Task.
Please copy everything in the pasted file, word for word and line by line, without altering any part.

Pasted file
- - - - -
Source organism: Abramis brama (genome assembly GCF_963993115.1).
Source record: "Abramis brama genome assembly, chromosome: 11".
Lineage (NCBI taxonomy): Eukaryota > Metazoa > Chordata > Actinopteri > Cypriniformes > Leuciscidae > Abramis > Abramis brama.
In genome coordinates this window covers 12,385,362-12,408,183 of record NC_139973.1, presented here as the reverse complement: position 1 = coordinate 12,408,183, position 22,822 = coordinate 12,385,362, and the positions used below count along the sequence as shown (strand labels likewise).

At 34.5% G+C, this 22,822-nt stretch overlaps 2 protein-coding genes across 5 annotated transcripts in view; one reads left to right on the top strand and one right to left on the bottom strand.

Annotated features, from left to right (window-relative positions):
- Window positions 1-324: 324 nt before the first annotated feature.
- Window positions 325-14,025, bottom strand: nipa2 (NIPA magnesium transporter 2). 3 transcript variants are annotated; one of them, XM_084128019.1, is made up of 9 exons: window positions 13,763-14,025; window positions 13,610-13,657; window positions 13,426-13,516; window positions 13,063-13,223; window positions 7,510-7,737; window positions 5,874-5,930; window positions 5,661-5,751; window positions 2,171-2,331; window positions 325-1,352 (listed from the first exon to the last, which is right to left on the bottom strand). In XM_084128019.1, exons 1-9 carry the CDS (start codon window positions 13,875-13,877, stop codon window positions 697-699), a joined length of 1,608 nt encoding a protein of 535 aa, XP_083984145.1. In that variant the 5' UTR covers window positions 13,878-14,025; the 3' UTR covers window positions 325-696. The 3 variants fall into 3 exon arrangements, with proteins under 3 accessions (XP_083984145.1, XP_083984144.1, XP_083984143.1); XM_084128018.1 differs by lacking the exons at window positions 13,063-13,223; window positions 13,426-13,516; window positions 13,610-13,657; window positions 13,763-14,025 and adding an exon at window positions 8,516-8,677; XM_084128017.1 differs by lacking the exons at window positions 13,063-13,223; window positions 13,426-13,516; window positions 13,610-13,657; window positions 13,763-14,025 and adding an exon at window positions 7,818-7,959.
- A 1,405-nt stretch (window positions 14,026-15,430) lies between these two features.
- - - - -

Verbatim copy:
Source organism: Abramis brama (genome assembly GCF_963993115.1).
Source record: "Abramis brama genome assembly, chromosome: 11".
Lineage (NCBI taxonomy): Eukaryota > Metazoa > Chordata > Actinopteri > Cypriniformes > Leuciscidae > Abramis > Abramis brama.
In genome coordinates this window covers 12,385,362-12,408,183 of record NC_139973.1, presented here as the reverse complement: position 1 = coordinate 12,408,183, position 22,822 = coordinate 12,385,362, and the positions used below count along the sequence as shown (strand labels likewise).

At 34.5% G+C, this 22,822-nt stretch overlaps 2 protein-coding genes across 5 annotated transcripts in view; one reads left to right on the top strand and one right to left on the bottom strand.

Annotated features, from left to right (window-relative positions):
- Window positions 1-324: 324 nt before the first annotated feature.
- Window positions 325-14,025, bottom strand: nipa2 (NIPA magnesium transporter 2). 3 transcript variants are annotated; one of them, XM_084128019.1, is made up of 9 exons: window positions 13,763-14,025; window positions 13,610-13,657; window positions 13,426-13,516; window positions 13,063-13,223; window positions 7,510-7,737; window positions 5,874-5,930; window positions 5,661-5,751; window positions 2,171-2,331; window positions 325-1,352 (listed from the first exon to the last, which is right to left on the bottom strand). In XM_084128019.1, exons 1-9 carry the CDS (start codon window positions 13,875-13,877, stop codon window positions 697-699), a joined length of 1,608 nt encoding a protein of 535 aa, XP_083984145.1. In that variant the 5' UTR covers window positions 13,878-14,025; the 3' UTR covers window positions 325-696. The 3 variants fall into 3 exon arrangements, with proteins under 3 accessions (XP_083984145.1, XP_083984144.1, XP_083984143.1); XM_084128018.1 differs by lacking the exons at window positions 13,063-13,223; window positions 13,426-13,516; window positions 13,610-13,657; window positions 13,763-14,025 and adding an exon at window positions 8,516-8,677; XM_084128017.1 differs by lacking the exons at window positions 13,063-13,223; window positions 13,426-13,516; window positions 13,610-13,657; window positions 13,763-14,025 and adding an exon at window positions 7,818-7,959.
- A 1,405-nt stretch (window positions 14,026-15,430) lies between these two features.